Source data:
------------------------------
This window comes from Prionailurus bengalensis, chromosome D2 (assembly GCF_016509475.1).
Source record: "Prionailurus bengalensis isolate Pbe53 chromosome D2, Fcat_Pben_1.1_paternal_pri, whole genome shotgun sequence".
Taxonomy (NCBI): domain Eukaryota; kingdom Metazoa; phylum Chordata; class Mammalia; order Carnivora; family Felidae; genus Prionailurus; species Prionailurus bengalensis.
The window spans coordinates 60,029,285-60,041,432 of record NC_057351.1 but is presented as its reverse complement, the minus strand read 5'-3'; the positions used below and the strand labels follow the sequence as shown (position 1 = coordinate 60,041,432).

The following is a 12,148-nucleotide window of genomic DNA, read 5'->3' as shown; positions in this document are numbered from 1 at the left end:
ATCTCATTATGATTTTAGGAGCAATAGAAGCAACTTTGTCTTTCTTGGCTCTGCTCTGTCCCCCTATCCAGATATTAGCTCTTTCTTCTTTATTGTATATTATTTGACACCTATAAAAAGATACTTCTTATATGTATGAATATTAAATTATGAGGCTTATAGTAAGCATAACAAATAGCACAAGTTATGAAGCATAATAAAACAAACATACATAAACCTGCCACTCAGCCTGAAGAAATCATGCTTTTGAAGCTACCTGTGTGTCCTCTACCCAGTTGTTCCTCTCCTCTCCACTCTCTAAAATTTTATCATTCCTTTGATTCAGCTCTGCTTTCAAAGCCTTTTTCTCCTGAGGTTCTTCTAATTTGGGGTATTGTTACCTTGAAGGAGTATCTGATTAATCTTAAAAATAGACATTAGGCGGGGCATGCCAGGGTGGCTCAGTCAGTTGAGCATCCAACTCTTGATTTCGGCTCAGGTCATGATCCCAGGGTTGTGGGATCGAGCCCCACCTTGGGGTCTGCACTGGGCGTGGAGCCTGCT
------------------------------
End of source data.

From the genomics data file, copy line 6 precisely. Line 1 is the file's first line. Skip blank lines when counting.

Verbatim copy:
ATCTCATTATGATTTTAGGAGCAATAGAAGCAACTTTGTCTTTCTTGGCTCTGCTCTGTCCCCCTATCCAGATATTAGCTCTTTCTTCTTTATTGTATATTATTTGACACCTATAAAAAGATACTTCTTATATGTATGAATATTAAATTATGAGGCTTATAGTAAGCATAACAAATAGCACAAGTTATGAAGCATAATAAAACAAACATACATAAACCTGCCACTCAGCCTGAAGAAATCATGCTTTTGAAGCTACCTGTGTGTCCTCTACCCAGTTGTTCCTCTCCTCTCCACTCTCTAAAATTTTATCATTCCTTTGATTCAGCTCTGCTTTCAAAGCCTTTTTCTCCTGAGGTTCTTCTAATTTGGGGTATTGTTACCTTGAAGGAGTATCTGATTAATCTTAAAAATAGACATTAGGCGGGGCATGCCAGGGTGGCTCAGTCAGTTGAGCATCCAACTCTTGATTTCGGCTCAGGTCATGATCCCAGGGTTGTGGGATCGAGCCCCACCTTGGGGTCTGCACTGGGCGTGGAGCCTGCT